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What is executive coaching?

Photo of a peanut butter and chocholate candy snack as an analog to answer "what is executive coaching?"
Peanut butter and chocolate are a combination that delivers a result that's better than one or the other alone.

Executive coaching is when a founder, CEO, or other senior leader joins together with a coach in an ongoing discovery process. It's a collaboration that delivers more than a sum of the parts. We follow a client-led, gap informed, and consultatively augmented model designed to help executives experience freedom as they lead their teams to accomplish big growth goals.

In this post, we'll summarize what each of these terms mean:

The goal of this collaboration is to reduce the negative effects of loneliness on leaders.

This, in turn, unlocks higher levels of performance as founders and executives pursue big growth goals. Examples of these goals include things like higher profitability, successful ESG initiatives, improved advisory and governance board performance, creation of a sustainable values driven culture, and much more.

Client-led executive coaching

Your business is unique. You have a particular vision for how you solve your customer's needs.

We believe the coach does not have the answers. We also believe an executive coach can help you see new solutions and innovations.

Client-led means you set the agenda. It starts with whatever you believe is the most challenging part of your leadership or the thing that, when you solve it, will make everything else easier.

Examples include things like:

  • Where to start when clarifying big, long-term goals

  • How to manage mindset challenges like feeling alone at the top, impostor syndrome, and being "stuck"

  • Finding new approaches to unlocking employee and contractor performance

  • Overcoming persistent frustrations in your leadership efforts

The number of opportunities and challenges are nearly limitless.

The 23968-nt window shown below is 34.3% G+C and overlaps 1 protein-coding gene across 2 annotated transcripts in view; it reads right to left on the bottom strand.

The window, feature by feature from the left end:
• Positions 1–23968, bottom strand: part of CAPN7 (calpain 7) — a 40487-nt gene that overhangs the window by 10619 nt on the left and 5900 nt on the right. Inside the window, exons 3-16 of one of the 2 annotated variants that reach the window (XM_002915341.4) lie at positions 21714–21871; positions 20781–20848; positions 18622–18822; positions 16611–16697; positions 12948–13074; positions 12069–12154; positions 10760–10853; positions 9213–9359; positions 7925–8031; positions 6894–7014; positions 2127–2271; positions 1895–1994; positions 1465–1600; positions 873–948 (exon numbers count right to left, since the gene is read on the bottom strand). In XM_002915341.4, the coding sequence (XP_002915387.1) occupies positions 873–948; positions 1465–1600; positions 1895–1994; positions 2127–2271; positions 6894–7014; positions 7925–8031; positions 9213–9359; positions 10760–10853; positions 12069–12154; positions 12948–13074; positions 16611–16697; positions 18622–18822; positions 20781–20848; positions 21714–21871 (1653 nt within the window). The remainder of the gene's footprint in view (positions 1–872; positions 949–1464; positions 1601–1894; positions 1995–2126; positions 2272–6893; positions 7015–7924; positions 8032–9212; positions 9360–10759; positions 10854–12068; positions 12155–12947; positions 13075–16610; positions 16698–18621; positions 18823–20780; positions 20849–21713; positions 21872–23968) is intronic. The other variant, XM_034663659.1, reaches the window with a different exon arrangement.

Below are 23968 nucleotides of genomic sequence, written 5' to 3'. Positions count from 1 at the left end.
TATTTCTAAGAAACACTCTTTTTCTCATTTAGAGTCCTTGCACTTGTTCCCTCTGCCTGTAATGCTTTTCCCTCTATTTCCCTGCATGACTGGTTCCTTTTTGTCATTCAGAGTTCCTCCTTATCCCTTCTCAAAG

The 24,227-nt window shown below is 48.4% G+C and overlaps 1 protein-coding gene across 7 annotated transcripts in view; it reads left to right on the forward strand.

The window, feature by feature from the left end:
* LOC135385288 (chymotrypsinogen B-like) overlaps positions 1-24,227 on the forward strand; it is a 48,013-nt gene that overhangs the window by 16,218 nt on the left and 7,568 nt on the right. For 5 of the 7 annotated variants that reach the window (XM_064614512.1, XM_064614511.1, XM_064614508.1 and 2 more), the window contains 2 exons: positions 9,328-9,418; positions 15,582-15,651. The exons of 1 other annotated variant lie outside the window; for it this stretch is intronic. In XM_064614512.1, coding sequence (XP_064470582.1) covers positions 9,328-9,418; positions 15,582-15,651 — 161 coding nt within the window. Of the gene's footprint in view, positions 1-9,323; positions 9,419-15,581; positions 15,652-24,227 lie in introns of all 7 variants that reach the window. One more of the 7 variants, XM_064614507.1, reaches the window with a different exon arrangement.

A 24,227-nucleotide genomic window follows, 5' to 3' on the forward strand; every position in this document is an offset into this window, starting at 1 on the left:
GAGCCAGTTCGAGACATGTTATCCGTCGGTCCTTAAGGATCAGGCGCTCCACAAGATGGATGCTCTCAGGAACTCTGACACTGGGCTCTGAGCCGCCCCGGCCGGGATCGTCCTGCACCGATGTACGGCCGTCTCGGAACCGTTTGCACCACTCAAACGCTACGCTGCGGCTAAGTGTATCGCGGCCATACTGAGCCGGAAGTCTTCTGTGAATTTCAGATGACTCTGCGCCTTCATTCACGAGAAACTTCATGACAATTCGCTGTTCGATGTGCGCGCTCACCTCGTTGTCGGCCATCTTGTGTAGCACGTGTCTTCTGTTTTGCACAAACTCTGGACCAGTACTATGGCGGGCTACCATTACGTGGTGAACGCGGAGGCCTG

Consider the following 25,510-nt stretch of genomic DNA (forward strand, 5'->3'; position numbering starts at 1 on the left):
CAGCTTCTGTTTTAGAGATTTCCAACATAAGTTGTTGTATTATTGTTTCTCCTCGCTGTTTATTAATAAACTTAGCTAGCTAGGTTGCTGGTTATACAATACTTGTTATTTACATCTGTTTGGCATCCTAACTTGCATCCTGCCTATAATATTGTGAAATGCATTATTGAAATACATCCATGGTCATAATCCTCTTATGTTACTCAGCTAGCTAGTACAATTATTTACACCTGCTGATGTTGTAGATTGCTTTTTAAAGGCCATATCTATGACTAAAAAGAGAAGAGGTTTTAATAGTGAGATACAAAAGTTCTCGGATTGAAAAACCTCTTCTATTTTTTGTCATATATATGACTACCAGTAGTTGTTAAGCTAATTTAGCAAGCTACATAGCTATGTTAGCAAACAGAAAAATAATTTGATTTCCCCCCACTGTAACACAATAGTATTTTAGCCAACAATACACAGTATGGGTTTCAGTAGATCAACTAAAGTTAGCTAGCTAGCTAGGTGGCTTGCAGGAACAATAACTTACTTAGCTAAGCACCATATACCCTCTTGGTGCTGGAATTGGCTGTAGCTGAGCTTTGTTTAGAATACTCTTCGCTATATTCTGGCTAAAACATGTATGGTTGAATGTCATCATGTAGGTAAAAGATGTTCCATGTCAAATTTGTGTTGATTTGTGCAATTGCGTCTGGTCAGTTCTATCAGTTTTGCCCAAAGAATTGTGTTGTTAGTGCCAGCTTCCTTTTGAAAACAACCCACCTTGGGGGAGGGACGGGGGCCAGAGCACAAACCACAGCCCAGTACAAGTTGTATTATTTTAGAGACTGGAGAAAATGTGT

If I'm leading...

You might be asking "If I'm leading this, why do I need a coach"?

It's a good - and important - question.

Client-led simply means YOU, not the coach:

  1. set the agenda (what's the most important topic to explore in this conversation);

  2. provide the context in response to the coach's generous and respectful questions; and

  3. decide when the conversation has gone far enough that you have an action step (or plan) based on what you've uncovered with the coach's help.

"I don't need to pay a coach to tell me what I already know"

Executive coaches and consultants alike hear this regularly.

It's true - if:

  • you already know everything there is to know;

  • you already have a successful way to pick an action plan; and

  • you have a 100% track record of reading every situation - even the brand new ones - correctly.

If this is how you see it, coaching probably isn't for you.

And, that's perfectly OK. You are likely very successful and happy with the outcomes you are seeing. Why invest the time, attention, and financial resources?

For most founders and leaders, though, this just isn't the way they experience the work of leading at the highest levels.

In our experience, leaders often find themselves in various difficult places:

For leaders who don't want the stress of being alone, this style of executive coaching can unlock a new sense of freedom, purpose, and accomplishment.

Gap Informed Executive Coaching

In the early 1980's, Sir John Whitmore and others began to popularize the GROW model of coaching. In this model, the coach assists their client with this framework:

  • Goal - What do you want?

  • Reality - Where are you now?

  • Options - What could you do?

  • Will - What will you do?

This may sound simplistic but, as the Harvard Business Review article on The Leader as Coach shows:

3,761 executives assessed their own coaching skills, and then their assessments were compared with those of people who worked with them. The results didn’t align well….Coaching well can be hard for even the most competent and well-meaning of managers.